Tuesday, 6 September 2011

Why I commissioned... THE STOLEN SISTER

Twitter-style summary: When Rosalind is kidnapped, her sister, Elfie and Joe must uncover the mystery of her disappearance before the family falls apart.

Joan Lingard is a Writer. She writes a novel a year and she is one of Catnip’s most prestigious authors. Many people know of the Kevin and Sadie books based on love across the barricades of a divided Northern Ireland, but the Elfie novels, which started with The Eleventh Orphan, is the series she writes for Catnip. The first book shortlisted for many awards, including the 2009 Royal Mail Scottish Children’s Book Awards and the second The Chancery Lane Conspiracy was warmly received amongst readers and booksellers alike.

Like the first two books featuring the irrepressible Elfie, The Stolen Sister’s appeal lies in Joan’s instinctive understanding of her audience. Her skill is subtle and hard to pin down and this is exactly why I think these books work so well. The Stolen Sister cleverly weaves together historical truths with vividly imagined characters so that you become immersed in Elfie’s turn-of-the-century Victorian world. Joan doesn’t go straight for the populist Victoriana you might be familiar with – instead she focuses her attention on an unusual family set up. Elfie lives with the Bigsbys and ten other orphans at The Pig and Whistle pub on Green Lanes in Stoke Newington. Only Elfie is not like the others, for she has family too. And so we are lead to Elfie’s (half) sister Rosalind, daughter to Elfie’s once well-to-do father (you’ll have to read the others to find out what happened) – a child given the privileged upbringing that Elfie lacked and whose kidnap is the focus of the novel.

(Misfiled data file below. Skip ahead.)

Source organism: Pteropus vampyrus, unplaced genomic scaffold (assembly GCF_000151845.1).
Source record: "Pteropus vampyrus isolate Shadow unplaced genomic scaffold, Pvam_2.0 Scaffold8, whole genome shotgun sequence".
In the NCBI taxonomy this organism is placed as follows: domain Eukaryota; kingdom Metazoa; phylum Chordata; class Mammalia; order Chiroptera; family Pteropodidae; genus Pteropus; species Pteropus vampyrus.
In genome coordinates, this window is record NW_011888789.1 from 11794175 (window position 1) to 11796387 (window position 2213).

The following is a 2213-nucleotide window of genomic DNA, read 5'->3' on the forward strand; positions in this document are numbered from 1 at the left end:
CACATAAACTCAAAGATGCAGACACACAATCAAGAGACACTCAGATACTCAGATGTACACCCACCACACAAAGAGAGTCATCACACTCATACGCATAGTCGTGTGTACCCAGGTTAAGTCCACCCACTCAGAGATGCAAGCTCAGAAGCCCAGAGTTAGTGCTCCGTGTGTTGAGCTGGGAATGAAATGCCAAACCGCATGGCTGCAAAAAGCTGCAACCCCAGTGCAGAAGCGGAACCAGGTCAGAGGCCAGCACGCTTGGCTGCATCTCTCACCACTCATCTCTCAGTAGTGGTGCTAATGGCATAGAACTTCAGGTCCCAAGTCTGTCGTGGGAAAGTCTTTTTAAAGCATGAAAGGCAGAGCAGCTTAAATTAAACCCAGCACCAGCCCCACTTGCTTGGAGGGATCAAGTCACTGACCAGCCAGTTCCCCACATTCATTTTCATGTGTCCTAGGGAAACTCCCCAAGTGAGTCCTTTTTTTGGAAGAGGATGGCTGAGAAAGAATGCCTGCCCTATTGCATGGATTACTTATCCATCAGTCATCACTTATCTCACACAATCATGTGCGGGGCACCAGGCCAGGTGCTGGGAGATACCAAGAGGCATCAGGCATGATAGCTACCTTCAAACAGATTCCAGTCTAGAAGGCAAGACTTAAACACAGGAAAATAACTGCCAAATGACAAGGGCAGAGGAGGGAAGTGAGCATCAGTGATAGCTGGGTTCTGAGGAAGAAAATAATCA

The plot twists and turns but Elfie and her best friend Joe are there at every turn to guide us, navigating the bigger stuff such as racism (Joe is black) and social depravity, and the smaller stuff, such as old feuds with former friends, and villainous rich grandparents...

The longer I spend writing this post the more aware I become of Joan’s skill. She covers an amazing amount in such an accomplished, entirely comfortable manner that it’s hard to even begin to convey the level of her ability as a writer – sorry – Writer.

The skill is in the writing, not my analysis of it. Go read the book(s).

1 comment:

  1. Sounds really interesting and entertaining. I remember teaching Across The Barricades, and it used to go down very well...

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